Disclosure of interests
None of the authors report any conflicts of interest.
Contribution to authorship
RCP and TJR set up the study. MVEV was responsible for data collection, performed the analyses, and drafted the article. All authors contributed to the interpretation of the results and took part in revising the article.
Details of ethical approval
The study was approved by the Medical Ethics Committee at the Academic Medical Centre, Amsterdam, the Netherlands (Mec 08/26). Written informed consent was obtained from all participants in the study.
This work was funded by the Netherlands Heart Foundation (grant number 2007B083).
We gratefully thank the participants for participating in this study.
Reviewer's commentary on ‘Transgenerational effects of prenatal exposure to the 1944–45 Dutch famine’
This study looked at the grandchildren of adults who were both maternally and paternally exposed to the Dutch famine. The results are seemingly in contrast to earlier findings from this veteran research team on maternal transmission of risk for adiposity and poor health to the F2 generation (Painter RC et al., BJOG 2008;115:1243–49). In the current study, an effect on adiposity was seen but only in paternally exposed individuals and effects on combined aspects of poor health later in life were not demonstrated. Several factors may account for this discrepancy. As mentioned by the authors, the small sample size and the relatively young age of the F2 participants could be responsible. Additionally, the failure to see an increased risk for cardiovascular and metabolic disease may be related to a possible mismatch between poor nutrition during development and diet in later life (Godfrey KM et al., Pediatr Res 2007;61:5R–10R). This hypothesis, of developmental origins of adult disease, suggests that the environment during periods of developmental plasticity induces alterations in metabolic processes through epigenetic (non-chromosomal) modification of the transcriptome (RNA production), which can be transmitted from generation to generation. Nutrition is thought to be the major environmental factor responsible for epigenetic changes to the fetal transcriptome. Developmental plasticity provides a method to alter gene expression to produce a phenotype that is matched to the environment, thus conferring an adaptive advantage against starvation in the short term. When the resulting phenotype remains matched to the original inducing environment in later life, no increase in disease risk would be expected (Godfrey KM et al., Pediatr Res 2007;61:5R–10R). However, when the individual is exposed to malnutrition in utero and, conversely, later in life is exposed to our current obesogenic environment, characterised by ‘supersizing’ and the consumption of an abundance of high-fat, energy-dense, foods, combined with low physical activity, an increased risk for metabolic and cardiovascular disease may result. A growing body of evidence from animals and humans suggests that dietary exposures in utero can have effects on subsequent generations (McKay JA and Mathers JC, Acta Physiol 2011;202:103–18). Transgenerational effects are potentially transmitted through multiple epigenetic mechanisms, which may increase the risk of chronic disease. Although the current study did not evaluate epigenetic mechanisms, it is well accepted that epigenetic changes during development leave permanent marks on the transcriptome that can be passed from generation to generation without changing the DNA sequence. Epigenetic effects include primarily three different interacting mechanisms: (1) DNA methylation; (2) histone modification; and (3) non-coding microRNAs, which are responsible for gene expression during development and throughout life. DNA methylation is involved in several key processes, and alterations induced by DNA methylation enzymes are known to be affected by nutrition. This includes the availability of methyl donors and alteration of enzyme activity in response to folate, vitamin B6, vitamin B12, and choline (McKay JA and Mathers JC, Acta Physiol 2011;202:103–18). Negative effects of low-protein diets, mediated by the limited availability of methyl donors, have been shown to be mitigated by additional folate (Lillycrop KA et al., J Nutr 2005;135:1382–86). Histone modification, resulting in permanent epigenetic changes (known as marks) via post-translational methylation of lysine and arginine residues, and acetylation and ubiquination of serine residues, alters the chromatin structure and impacts gene translation. These changes work in concert with changes in microRNAs, which control about 30% of protein-encoding genes. Dietary factors including protein, ethanol, and vitamin E intakes have been shown to alter microRNA expression in humans and animals. Individuals exposed to the Dutch Hunger Winter (1944–45) in utero have been shown to have lower methylation of the insulin-like growth factor 2 (IGF2) gene, compared with non-exposed individuals (Heijmans BT et al., PNAS 2008;105:17046–49). Conversely, children whose mothers used periconceptional folate supplements had higher methylation of their IGF2 gene. Data from the Dutch famine, a ‘natural’ experiment that can never be duplicated, are important for providing insights into the effect of malnutrition during development, and the subsequent effects of diet on risk for disease.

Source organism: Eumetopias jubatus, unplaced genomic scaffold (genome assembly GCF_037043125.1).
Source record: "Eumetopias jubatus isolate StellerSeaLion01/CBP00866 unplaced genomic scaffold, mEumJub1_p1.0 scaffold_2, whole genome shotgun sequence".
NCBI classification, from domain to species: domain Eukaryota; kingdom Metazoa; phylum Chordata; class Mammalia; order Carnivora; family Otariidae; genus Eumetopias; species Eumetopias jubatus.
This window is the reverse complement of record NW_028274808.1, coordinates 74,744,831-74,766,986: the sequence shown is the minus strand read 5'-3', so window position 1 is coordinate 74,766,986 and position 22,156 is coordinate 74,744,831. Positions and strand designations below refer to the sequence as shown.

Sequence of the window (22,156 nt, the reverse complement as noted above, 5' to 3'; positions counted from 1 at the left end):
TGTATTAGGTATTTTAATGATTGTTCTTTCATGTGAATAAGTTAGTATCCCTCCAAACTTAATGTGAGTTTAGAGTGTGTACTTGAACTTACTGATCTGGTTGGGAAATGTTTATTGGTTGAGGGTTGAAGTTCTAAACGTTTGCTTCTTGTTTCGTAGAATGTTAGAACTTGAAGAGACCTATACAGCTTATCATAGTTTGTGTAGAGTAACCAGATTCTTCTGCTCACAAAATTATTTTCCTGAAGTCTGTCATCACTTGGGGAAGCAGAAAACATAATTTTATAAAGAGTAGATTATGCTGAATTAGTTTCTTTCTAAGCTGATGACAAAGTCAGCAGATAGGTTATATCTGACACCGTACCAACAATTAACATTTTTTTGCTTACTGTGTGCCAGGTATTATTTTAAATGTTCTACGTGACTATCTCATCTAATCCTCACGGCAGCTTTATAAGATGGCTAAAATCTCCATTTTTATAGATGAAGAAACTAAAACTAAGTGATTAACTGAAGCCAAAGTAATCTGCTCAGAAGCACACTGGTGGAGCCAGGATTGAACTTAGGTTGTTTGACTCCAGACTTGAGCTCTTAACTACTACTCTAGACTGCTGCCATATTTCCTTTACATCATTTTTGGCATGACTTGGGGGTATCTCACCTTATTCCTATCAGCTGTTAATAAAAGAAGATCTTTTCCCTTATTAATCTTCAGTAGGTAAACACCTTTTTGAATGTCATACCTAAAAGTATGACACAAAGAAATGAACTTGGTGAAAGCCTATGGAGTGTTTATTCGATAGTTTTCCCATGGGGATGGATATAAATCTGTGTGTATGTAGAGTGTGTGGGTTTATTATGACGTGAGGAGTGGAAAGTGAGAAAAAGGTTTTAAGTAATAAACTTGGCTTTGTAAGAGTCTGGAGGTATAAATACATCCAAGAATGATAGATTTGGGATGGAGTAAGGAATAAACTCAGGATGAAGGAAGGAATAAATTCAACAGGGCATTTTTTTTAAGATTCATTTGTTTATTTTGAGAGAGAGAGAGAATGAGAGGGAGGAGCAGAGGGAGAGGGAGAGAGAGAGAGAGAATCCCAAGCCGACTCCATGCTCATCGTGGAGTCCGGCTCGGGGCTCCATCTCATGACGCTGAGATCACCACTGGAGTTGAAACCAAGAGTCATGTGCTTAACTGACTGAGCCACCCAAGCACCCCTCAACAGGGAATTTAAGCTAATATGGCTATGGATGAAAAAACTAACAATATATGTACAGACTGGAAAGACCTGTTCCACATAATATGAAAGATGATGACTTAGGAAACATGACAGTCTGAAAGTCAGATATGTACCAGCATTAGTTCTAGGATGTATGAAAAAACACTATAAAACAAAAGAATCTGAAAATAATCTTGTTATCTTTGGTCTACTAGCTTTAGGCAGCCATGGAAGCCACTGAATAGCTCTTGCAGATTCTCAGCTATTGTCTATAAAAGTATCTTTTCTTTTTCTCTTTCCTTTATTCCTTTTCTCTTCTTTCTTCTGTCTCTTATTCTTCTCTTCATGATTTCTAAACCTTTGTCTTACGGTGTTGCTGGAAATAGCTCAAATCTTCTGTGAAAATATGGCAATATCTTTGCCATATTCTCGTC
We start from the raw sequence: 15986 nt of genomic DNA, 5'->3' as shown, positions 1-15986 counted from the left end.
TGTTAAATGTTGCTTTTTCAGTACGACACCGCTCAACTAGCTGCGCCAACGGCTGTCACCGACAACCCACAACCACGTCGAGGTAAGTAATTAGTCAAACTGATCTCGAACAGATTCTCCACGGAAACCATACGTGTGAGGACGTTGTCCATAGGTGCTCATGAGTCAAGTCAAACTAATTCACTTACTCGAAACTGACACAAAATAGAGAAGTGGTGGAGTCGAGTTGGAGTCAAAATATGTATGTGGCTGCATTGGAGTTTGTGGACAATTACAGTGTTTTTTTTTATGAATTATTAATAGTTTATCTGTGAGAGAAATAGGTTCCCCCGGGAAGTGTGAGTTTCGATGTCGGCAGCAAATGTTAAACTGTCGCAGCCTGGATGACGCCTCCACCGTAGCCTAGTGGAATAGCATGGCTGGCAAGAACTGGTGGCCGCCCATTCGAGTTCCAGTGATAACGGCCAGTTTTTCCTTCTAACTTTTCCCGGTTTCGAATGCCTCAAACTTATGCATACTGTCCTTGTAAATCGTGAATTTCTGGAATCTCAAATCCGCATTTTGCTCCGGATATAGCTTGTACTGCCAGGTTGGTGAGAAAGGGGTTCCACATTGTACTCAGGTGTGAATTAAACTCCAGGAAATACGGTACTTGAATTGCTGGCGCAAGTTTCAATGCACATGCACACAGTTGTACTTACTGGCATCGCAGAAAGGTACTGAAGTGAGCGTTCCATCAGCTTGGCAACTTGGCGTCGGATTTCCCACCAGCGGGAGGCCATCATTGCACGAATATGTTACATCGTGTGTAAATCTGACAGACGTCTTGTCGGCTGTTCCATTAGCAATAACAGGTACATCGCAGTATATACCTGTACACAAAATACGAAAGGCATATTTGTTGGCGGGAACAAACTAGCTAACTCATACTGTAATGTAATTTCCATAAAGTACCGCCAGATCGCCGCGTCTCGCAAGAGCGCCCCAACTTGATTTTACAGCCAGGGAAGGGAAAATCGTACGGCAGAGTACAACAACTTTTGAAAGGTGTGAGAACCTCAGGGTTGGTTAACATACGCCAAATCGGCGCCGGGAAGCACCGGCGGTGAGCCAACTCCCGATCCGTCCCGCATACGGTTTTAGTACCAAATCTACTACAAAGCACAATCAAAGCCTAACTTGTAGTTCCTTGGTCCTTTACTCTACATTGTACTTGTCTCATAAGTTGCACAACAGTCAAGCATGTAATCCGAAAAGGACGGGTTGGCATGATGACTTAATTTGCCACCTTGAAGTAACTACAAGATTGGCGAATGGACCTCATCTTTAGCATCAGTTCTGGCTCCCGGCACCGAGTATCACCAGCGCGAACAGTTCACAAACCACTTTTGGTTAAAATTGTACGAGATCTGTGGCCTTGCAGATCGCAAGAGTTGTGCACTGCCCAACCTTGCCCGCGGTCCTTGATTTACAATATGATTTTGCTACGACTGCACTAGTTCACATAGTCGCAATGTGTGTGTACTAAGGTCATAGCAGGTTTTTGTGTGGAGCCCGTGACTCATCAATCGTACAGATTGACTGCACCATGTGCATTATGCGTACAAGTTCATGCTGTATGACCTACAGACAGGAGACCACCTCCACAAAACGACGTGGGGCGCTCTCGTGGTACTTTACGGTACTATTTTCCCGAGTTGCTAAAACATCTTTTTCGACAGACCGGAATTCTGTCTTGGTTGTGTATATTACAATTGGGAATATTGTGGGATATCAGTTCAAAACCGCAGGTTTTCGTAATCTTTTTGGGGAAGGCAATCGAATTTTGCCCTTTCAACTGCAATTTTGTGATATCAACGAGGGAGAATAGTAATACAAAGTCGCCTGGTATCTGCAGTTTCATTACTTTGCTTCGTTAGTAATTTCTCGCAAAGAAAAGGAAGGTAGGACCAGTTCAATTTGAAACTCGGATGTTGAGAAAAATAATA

Disclosure of interests
I have no conflicts of interest to disclose.
Professor of Nutrition, Colorado State University, Fort Collins, CO 80523, USA